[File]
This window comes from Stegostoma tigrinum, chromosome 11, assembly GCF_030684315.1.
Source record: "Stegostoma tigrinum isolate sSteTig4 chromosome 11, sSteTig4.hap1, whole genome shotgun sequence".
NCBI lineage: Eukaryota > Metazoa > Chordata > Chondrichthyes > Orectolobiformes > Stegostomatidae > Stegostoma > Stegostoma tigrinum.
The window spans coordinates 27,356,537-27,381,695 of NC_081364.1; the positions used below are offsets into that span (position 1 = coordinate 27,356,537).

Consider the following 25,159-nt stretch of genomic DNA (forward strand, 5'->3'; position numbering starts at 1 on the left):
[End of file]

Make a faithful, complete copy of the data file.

This window comes from Stegostoma tigrinum, chromosome 11, assembly GCF_030684315.1.
Source record: "Stegostoma tigrinum isolate sSteTig4 chromosome 11, sSteTig4.hap1, whole genome shotgun sequence".
NCBI lineage: Eukaryota > Metazoa > Chordata > Chondrichthyes > Orectolobiformes > Stegostomatidae > Stegostoma > Stegostoma tigrinum.
The window spans coordinates 27,356,537-27,381,695 of NC_081364.1; the positions used below are offsets into that span (position 1 = coordinate 27,356,537).

Consider the following 25,159-nt stretch of genomic DNA (forward strand, 5'->3'; position numbering starts at 1 on the left):